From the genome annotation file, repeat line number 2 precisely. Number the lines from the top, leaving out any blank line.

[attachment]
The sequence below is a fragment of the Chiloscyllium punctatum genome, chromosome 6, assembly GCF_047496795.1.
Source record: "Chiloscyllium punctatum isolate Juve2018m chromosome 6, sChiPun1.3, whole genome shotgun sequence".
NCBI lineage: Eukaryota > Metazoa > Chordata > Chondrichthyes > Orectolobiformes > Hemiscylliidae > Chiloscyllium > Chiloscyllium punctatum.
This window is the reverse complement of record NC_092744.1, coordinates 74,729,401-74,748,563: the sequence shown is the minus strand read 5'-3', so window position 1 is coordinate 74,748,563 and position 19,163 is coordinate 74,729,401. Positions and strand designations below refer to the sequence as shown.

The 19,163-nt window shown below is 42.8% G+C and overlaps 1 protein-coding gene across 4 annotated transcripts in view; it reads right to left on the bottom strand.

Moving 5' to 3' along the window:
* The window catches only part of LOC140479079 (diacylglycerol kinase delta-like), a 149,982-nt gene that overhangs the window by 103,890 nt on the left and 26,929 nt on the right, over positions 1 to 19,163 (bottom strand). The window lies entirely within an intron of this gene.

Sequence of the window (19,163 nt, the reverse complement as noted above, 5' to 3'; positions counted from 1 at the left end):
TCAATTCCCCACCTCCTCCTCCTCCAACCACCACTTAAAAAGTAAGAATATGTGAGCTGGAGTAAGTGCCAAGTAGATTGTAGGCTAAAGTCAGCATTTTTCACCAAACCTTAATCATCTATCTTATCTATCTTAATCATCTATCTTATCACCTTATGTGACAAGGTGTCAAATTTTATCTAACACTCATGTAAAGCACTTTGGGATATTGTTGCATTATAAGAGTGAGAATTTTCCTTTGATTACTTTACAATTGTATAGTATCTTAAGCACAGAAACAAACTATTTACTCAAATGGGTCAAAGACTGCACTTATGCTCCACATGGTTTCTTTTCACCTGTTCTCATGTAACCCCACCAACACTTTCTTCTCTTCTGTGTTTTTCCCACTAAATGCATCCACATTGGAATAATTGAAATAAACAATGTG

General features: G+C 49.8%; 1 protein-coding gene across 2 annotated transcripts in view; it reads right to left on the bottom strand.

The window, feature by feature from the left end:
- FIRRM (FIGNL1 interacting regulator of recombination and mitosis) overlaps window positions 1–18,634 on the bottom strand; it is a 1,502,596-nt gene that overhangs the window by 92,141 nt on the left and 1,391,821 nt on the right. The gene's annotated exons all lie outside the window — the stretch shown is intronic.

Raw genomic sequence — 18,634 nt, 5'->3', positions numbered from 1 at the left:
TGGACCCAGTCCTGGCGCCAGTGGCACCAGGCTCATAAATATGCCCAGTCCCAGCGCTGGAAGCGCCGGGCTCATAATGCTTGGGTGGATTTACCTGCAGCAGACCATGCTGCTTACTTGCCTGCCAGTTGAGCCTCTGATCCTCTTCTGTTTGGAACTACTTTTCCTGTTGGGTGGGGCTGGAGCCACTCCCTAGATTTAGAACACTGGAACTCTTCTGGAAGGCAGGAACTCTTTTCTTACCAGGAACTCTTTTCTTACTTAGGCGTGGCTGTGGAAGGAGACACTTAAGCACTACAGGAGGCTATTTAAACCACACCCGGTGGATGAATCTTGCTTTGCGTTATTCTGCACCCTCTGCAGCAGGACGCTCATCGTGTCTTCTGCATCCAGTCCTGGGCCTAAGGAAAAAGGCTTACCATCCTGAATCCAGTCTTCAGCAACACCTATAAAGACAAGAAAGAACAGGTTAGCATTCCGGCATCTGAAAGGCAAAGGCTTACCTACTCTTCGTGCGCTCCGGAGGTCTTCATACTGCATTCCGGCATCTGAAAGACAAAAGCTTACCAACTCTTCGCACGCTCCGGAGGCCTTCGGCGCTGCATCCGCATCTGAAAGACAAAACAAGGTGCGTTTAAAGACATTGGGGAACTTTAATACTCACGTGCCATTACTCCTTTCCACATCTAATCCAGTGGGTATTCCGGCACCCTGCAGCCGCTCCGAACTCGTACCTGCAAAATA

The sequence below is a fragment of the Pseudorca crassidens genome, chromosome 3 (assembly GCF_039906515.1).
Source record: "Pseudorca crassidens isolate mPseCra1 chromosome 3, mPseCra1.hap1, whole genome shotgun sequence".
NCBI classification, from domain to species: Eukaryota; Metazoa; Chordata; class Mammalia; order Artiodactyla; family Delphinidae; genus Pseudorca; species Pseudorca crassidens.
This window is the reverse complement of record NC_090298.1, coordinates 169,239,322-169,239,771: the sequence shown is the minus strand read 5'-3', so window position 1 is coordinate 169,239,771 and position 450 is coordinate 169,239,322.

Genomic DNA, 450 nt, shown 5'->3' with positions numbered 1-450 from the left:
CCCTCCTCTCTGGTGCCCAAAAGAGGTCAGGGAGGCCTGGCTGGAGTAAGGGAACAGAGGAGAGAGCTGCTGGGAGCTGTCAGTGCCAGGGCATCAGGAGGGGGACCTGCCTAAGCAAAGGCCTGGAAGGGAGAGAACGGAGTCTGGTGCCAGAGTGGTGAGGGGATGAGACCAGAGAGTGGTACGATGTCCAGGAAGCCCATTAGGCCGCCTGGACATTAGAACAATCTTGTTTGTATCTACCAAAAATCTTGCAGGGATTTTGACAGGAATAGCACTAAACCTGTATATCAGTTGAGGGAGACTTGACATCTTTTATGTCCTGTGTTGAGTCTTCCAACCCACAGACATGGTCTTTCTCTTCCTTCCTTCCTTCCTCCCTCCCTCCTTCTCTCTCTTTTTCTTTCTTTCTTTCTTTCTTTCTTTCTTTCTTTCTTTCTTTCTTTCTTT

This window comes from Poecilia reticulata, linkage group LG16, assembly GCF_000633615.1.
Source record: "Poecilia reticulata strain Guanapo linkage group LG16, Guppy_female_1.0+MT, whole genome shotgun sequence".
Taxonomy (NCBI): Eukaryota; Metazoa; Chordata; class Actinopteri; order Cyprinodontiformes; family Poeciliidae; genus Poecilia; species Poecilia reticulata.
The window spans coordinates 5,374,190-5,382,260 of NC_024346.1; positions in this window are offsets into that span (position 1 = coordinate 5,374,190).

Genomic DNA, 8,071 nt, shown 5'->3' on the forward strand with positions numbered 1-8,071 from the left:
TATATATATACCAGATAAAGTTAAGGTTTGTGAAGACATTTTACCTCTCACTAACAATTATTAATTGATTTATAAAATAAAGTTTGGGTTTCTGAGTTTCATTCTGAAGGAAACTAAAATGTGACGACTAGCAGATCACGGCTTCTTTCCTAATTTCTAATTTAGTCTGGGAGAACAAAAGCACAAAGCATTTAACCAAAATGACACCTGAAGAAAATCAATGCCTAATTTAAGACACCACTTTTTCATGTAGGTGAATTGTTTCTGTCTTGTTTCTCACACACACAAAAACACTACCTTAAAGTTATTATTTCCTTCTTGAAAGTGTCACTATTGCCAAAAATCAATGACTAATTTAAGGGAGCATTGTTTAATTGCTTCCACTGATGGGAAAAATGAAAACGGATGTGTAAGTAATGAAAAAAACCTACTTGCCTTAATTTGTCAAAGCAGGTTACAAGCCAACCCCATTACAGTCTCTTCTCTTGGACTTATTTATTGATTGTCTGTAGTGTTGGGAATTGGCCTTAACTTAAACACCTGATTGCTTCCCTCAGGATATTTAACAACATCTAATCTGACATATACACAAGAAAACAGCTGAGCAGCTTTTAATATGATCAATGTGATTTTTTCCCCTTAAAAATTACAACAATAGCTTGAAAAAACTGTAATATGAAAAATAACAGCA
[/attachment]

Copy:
Source record: "Chiloscyllium punctatum isolate Juve2018m chromosome 6, sChiPun1.3, whole genome shotgun sequence".